The end of the school year often signals to the summer-eager students around the country that they now have months of free time to do anything they want, free from homework, studying, and sitting at desks. While they may not need to adhere to these exact obligations, three months without continuing any kind of academic study can have a negative impact on a child’s progress.

Yet, children deserve a break from the rigorous routine of school and their hard studies. How can you set up your children to match — or exceed — the nation’s leading state in Advanced Placement (AP) achievement, which is an average of 3.03 out of 5 in Maryland, while still giving them a fun-filled summer? The key is to keep them learning in innovative ways all summer long. Let’s take a look at a few of the most engaging activities you can do with your kids this summer to keep their brains and bodies active.

1. Word Jar

This is a vocabulary-building activity that your kids can participate in from the beginning of summer to its end. Simply fill a jar with many pieces of paper that have a different word on each of them. Make it a part of your kid’s daily routine to draw a word from the jar. You can then ask them to define the word, challenge them to use it throughout the day, or both.

With a word jar, you can easily cater the new vocab words to your child’s grade level while adding new words throughout the summer to continue building their vocabulary. With the average American spending an average of eight and a half hours in front of a screen every day, even this seemingly small opportunity for learning is crucial. If you have multiple children in different grades, personalize each jar with a decorative name tag and match the difficulty to their reading level so that everyone can continue to develop intellectually.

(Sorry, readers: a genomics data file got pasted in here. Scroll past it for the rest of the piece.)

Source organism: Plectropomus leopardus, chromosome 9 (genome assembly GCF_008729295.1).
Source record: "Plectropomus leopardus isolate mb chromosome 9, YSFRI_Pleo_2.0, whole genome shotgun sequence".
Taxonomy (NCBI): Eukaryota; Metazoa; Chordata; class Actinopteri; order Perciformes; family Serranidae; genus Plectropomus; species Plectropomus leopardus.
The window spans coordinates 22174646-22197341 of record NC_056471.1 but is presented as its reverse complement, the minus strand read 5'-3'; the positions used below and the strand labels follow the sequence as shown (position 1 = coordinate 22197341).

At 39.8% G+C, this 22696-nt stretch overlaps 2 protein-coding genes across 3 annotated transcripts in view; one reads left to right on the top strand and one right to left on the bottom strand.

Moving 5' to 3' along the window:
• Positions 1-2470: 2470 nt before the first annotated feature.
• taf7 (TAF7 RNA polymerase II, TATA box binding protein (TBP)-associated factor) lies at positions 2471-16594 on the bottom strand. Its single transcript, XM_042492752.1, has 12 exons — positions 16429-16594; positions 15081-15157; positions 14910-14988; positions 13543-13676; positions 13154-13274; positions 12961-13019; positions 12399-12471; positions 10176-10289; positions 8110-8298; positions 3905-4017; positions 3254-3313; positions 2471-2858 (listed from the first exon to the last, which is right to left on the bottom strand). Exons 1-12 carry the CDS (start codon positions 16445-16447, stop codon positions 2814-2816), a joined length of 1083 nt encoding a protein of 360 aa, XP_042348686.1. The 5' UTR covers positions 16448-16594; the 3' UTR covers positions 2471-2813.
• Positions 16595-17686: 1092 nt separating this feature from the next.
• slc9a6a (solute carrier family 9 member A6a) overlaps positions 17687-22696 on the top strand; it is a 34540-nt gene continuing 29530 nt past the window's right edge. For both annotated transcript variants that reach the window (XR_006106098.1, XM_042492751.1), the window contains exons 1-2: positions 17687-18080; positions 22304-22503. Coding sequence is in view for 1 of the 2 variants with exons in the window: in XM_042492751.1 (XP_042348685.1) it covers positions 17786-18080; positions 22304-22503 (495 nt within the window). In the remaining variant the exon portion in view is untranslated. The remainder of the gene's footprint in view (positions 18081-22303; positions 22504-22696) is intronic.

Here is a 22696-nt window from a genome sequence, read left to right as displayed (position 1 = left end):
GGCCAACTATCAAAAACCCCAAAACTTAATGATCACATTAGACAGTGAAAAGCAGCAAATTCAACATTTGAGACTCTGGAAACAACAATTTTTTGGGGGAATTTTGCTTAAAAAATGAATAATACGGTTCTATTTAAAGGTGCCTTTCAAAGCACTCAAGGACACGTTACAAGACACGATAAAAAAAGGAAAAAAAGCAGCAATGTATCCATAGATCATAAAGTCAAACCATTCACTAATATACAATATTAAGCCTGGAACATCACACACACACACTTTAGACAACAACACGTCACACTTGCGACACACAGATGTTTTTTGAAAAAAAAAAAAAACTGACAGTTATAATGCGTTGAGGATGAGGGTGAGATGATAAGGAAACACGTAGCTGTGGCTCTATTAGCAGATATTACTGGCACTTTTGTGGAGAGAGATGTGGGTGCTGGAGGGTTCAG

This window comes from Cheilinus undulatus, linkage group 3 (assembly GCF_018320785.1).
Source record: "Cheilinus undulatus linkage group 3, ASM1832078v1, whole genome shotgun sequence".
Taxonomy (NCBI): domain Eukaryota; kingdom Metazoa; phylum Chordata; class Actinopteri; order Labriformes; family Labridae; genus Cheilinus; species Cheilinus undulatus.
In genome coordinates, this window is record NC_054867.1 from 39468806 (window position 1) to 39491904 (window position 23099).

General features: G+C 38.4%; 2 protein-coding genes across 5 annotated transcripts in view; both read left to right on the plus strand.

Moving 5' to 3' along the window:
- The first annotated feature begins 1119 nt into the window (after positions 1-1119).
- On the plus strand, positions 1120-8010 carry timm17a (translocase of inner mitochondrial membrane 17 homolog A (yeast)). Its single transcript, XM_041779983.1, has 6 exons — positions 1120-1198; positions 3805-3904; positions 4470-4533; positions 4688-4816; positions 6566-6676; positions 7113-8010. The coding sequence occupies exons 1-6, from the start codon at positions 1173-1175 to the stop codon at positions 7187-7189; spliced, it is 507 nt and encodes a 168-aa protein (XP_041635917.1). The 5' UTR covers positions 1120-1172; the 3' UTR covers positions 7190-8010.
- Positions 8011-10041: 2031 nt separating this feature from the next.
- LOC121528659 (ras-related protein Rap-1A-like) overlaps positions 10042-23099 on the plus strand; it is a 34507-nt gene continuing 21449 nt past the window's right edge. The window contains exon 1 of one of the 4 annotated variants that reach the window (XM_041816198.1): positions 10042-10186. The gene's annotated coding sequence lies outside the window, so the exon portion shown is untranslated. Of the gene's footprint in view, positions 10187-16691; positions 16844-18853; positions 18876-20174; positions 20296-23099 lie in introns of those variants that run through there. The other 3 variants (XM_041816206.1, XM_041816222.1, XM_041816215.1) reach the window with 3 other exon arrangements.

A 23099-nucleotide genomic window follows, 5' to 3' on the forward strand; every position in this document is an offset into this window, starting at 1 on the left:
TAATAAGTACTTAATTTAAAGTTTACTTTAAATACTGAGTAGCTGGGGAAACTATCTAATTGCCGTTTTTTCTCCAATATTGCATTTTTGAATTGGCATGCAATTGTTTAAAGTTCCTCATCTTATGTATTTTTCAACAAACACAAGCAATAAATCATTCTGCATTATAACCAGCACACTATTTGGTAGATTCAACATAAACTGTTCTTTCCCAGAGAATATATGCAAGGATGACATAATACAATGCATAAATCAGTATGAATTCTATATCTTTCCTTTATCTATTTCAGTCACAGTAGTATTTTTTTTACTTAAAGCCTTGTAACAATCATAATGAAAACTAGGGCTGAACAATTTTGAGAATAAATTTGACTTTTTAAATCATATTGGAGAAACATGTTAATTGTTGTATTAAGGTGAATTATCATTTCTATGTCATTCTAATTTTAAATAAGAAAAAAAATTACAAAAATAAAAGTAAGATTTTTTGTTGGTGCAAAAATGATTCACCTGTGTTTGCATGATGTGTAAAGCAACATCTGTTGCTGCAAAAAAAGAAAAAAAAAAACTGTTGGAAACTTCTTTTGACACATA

2. Backyard Olympics

Provide an opportunity for your children and their friends to get physical and mental exercise by hosting a mini-Olympics event in your backyard. For the physical portion, set up challenges like jumping hurdles, running laps, and tossing frisbees. For those with a pool, whether its made with aggregate or fiberglass finishes that last between five and 25 years or a glass tile surface that stays in pristine shape almost indefinitely, you can set up a portion of the Olympics in the pool. Any type of pool will be able to give the kids the room they need to show off their nautical talents.

The mental portion of the Olympics can be a series of puzzles, math problems, or word games. At the end of the different challenges, you can award prizes and medals for the top contenders. The incentive to win a medal or a small gift card will encourage the kids to train for certain events by practicing puzzles or getting outside to exercise.

3. Trip Planning

If your family is going on vacation this summer, get your older children involved in the planning process. Teach them how to use a map to find the cities you’re visiting and the best tourist locations. They can also learn how to estimate distances this way. If you’re traveling by plane or train, have them check the departure schedules and calculate costs to find the best deal. If you’re driving, they can still practice their math skills by figuring out how many gallons of gas you will use and how much it will cost.

Not only does this activity test their math abilities, but it also helps them develop practical skills like comparing costs to fit within a budget and using a map. The latter is especially important, as it can ensure that your children are able to find something like a medical facility when they need it and be in the 97% of patients who are in the right place for their treatment when they visit an urgent care center. Even though most smartphones have GPS capabilities nowadays, electronic devices can fail and your child should know what to do if left without a phone.

It’s all too easy to disregard your children’s academic needs during the summer. Between fun activities like family cookouts and obligatory tasks like going to the dentist for a cleaning and examination every six months, it can seem as if there’s no time for summer learning. By incorporating activities both big and small into your summer schedule, you can provide those educational opportunities without sacrificing the fun of summer. Whatever you do, remember to keep it engaging and lighthearted. It is summer vacation, after all.